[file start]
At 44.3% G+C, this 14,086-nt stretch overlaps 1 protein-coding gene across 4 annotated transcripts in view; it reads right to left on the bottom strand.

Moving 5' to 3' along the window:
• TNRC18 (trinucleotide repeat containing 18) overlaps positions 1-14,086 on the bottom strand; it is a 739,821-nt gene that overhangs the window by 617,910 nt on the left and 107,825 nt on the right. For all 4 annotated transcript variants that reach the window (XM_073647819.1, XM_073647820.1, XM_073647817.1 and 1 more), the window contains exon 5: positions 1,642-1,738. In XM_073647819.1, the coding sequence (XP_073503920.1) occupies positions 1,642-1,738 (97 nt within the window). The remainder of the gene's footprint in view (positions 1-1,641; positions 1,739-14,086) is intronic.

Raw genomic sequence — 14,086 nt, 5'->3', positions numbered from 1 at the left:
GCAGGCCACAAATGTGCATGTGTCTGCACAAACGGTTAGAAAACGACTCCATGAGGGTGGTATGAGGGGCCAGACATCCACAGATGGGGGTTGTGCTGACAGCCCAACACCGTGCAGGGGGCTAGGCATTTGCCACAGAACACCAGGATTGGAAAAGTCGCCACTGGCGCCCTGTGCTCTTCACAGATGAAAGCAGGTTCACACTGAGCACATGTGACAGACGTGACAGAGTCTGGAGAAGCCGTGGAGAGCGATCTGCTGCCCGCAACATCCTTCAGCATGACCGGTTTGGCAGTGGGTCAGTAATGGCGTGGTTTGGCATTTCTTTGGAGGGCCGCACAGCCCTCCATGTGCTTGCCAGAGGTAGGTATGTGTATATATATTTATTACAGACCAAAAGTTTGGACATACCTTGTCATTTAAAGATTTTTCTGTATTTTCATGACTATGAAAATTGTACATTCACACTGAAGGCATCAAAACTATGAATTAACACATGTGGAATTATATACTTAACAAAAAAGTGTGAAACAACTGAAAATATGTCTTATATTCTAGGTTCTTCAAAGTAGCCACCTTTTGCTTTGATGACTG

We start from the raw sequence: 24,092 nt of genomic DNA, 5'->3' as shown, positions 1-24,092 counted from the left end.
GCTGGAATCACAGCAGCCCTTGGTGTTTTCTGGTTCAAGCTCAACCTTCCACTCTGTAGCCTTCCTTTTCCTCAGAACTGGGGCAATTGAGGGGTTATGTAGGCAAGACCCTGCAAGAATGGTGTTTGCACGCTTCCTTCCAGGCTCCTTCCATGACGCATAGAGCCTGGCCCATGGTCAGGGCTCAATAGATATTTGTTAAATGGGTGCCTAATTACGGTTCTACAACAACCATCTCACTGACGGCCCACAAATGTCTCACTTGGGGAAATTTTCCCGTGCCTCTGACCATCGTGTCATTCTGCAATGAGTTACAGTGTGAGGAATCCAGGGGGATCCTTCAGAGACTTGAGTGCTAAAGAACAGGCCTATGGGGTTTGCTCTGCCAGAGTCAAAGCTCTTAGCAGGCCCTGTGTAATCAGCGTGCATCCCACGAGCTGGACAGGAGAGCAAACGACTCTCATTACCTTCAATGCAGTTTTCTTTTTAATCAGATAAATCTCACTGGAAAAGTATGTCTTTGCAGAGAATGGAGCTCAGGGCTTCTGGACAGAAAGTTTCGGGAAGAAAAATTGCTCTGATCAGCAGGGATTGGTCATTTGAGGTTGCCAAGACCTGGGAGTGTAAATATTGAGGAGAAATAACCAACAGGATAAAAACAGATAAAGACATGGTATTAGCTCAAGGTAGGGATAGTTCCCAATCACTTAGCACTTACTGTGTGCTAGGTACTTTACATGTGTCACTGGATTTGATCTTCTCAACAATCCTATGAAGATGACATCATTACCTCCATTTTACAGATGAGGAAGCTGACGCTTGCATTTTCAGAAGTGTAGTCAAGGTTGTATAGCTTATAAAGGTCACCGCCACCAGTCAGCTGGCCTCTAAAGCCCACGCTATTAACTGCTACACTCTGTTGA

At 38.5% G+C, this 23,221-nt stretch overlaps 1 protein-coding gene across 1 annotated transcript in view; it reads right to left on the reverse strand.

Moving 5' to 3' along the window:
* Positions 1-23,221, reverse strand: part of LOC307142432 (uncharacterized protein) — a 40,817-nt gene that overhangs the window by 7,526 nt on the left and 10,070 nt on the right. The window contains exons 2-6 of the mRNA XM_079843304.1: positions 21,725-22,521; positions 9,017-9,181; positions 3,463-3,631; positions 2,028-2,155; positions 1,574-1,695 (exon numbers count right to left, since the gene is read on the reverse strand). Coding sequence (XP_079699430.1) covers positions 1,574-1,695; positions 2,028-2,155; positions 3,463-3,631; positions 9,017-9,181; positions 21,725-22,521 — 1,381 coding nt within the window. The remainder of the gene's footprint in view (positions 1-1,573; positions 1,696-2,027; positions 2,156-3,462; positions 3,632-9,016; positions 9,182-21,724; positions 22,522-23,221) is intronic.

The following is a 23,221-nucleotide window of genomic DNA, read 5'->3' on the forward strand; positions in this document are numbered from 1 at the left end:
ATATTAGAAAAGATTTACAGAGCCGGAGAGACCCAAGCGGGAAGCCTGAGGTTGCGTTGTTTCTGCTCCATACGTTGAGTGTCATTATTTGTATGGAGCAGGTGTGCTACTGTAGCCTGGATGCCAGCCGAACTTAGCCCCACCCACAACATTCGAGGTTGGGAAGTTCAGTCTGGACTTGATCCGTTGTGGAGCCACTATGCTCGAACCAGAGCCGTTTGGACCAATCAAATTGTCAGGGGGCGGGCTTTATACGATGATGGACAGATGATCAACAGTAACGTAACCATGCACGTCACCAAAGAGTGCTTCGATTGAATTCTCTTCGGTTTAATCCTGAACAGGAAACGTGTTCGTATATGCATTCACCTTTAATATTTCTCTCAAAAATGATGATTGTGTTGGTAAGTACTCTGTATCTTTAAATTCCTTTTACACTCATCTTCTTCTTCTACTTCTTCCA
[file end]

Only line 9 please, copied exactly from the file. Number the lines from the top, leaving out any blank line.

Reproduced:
Moving 5' to 3' along the window: